A healthy living blog from Marshfield Clinic

Is it possible to over-exercise?

Woman stretching in exhaustion after workout: Is it possible to over-exercise?

It’s rare, but long-distance runners can develop irregular heart rhythms from overtraining.

Too much of a good thing isn’t a good thing. That’s true even when it comes to exercise.

You could get injured doing too much too soon. In very rare cases, it’s possible to develop unhealthy addictions to exercise or experience heart problems from too much endurance competition, said Dr. Laurel Rudolph, a Marshfield Clinic sports medicine physician.

No matter what exercise program you choose, remember to pace yourself, listen to your body’s signals and vary your fitness routine for safe, healthy training.

Rare but serious side effects

Exercise addiction is real and it doesn’t mean hitting the gym daily or skipping happy hour to workout.

Exercise becomes an obsession for people who are addicted. It interferes with their lives and relationships. Exercise addiction often is connected to eating disorders and requires care from a behavioral health provider.

Over-exercising can cause physical problems, too. Some endurance athletes experience arrhythmias, or irregular heart rhythms, from consistent overtraining, Rudolph said. It’s rare but has been seen in ultra-marathon runners who frequently race distances of 50 miles or more.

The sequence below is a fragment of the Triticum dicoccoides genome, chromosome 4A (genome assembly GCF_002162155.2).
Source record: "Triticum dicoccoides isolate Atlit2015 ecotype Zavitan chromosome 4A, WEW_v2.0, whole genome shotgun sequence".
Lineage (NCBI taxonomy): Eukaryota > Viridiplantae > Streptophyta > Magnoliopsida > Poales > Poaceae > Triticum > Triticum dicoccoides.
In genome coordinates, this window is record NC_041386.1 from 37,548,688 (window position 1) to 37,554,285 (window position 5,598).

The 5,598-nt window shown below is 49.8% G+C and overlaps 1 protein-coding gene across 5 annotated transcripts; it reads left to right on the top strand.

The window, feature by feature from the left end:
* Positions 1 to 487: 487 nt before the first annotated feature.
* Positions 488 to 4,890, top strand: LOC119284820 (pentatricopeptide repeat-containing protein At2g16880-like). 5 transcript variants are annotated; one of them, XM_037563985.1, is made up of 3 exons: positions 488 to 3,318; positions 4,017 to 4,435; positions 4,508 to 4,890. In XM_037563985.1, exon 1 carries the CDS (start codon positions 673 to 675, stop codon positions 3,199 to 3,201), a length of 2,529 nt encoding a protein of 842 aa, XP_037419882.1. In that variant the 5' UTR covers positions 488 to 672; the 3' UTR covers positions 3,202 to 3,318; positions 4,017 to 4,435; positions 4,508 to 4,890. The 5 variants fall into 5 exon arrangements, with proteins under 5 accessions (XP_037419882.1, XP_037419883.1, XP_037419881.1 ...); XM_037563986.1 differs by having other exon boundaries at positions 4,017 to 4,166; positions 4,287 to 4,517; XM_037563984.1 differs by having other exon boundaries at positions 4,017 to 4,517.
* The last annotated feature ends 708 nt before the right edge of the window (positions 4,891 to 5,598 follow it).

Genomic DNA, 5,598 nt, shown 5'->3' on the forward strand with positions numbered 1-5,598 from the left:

For the vast majority of people, there’s no need to worry since exercise has cardiovascular benefits and won’t cause heart problems.

Exercise and overuse injuries

Overuse injuries are more common results of over-exercising, Rudolph said. They often affect people who jump full speed ahead into new exercise programs. However, experienced athletes can get injured, too.

A day or two of muscle soreness after exercise is expected. If your muscle pain doesn’t fade in two days, cut back on your workouts by 10-20 percent, Rudolph said.

Stress fractures sometimes are mistaken for shin splints. Achy shins that last for days may mean a stress fracture is developing in your tibia and it’s time to see a doctor.

Cross-train, listen to your body

Exercising six or seven days a week is safe if you cross-train and rest when you need to.

“Focusing on one part of the body or one exercise often is detrimental,” Rudolph said. “It’s important to train other muscle groups and alternate what you’re doing.”

Runners: Try adding yoga and strength training to your workout routine. If weightlifting is your thing, don’t train the same muscle group every day or skip cardiovascular exercise. Cross-training helps prevent injury and strengthens other areas of your body so you can achieve peak performance.

Watch for signs your body needs to rest, like fatigue and lasting pain. Rest days won’t ruin your progress and may prevent injuries that could keep you sidelined longer than a few days.

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  1. Apr 29, 2016
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